The new findings suggest the death of George Floyd and the weeks of nationwide and global protests that followed have changed perceptions in ways that previous incidents of racial injustice and police brutality did not.
The Associated Press-NORC Center for Public Affairs Research surveyed 1,301 adults between June 11 and 15 and found majorities "overwhelmingly" in favor of several proposed reforms to the U.S. policing system.
Nearly nine in 10 people say police officers should use body cameras, and 86 percent think clear standards regarding the use of force must be established.
Roughly a third of respondents said policing needs a complete overhaul. In contrast, 40 percent said the system needs "major changes" that will hopefully result in far fewer cases like Floyd's killing or that of Breonna Taylor, who was shot eight times in her own home in March by police officers in Louisville, Kentucky.
Eighty-five percent of those surveyed say police who use excessive force when interacting with members of the public should be prosecuted, and more than 80 percent also say officers should be penalized for racial biases in their policing work.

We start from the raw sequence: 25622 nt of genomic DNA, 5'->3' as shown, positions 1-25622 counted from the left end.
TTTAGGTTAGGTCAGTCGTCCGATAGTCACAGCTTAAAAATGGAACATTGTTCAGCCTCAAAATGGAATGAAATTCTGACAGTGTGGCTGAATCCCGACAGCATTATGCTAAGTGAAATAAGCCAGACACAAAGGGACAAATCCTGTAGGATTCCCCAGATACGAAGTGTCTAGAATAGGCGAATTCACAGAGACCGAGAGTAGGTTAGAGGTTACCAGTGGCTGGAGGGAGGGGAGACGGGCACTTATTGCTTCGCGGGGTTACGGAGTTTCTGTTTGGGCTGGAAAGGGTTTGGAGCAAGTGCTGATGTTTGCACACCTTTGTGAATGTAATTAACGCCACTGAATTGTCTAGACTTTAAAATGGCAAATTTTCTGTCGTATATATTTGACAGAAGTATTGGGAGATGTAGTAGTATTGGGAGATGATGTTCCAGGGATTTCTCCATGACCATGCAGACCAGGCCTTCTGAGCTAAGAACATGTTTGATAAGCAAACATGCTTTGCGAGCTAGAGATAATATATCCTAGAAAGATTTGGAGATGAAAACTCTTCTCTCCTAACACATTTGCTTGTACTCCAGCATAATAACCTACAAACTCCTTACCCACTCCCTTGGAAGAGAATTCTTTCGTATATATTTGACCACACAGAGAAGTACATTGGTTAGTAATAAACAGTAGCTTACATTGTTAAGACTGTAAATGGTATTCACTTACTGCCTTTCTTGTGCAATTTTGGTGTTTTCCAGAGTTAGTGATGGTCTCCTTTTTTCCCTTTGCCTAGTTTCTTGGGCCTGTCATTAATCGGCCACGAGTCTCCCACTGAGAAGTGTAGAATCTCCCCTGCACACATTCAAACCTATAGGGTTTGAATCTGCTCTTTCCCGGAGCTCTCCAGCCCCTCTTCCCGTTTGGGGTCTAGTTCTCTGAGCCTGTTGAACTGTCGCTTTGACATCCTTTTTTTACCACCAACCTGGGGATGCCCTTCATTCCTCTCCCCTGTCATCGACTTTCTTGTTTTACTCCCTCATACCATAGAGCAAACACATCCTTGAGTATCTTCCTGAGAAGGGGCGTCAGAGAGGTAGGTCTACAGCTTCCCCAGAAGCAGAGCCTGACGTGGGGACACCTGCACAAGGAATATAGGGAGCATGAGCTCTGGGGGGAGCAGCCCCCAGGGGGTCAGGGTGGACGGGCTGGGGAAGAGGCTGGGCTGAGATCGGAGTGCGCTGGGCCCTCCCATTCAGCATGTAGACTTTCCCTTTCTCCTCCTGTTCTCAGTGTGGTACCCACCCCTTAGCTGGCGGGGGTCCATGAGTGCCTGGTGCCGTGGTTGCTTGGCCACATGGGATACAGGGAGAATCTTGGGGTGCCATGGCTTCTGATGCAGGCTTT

A report in April by the Washington Post revealed in 2017 that 450 out of nearly 1,900 officers who were fired by police departments since 2006, were soon reinstated to their jobs.
Black respondents were more likely than white people to say a complete overhaul of police forces is needed; about six in 10 black citizens said so while a quarter of white respondents agreed. But white people were more likely to call for "major changes" to the policing system than minor ones.
Only 25 percent of the respondents said they support reducing funding for police, a demand that many advocates pair with redirecting funds to social programs and other community services.
But other significant changes were more likely to be supported than opposed by most respondents, including reducing police departments' focus on policing and prosecuting low-level offenses.
Floyd, a Black man, died in late May after a police officer in Minneapolis pressed his knee into his neck for several minutes.
Experts say the change in opinion about police violence that has followed is an indication the country is grappling with how to confront centuries of structural racism and inequity.
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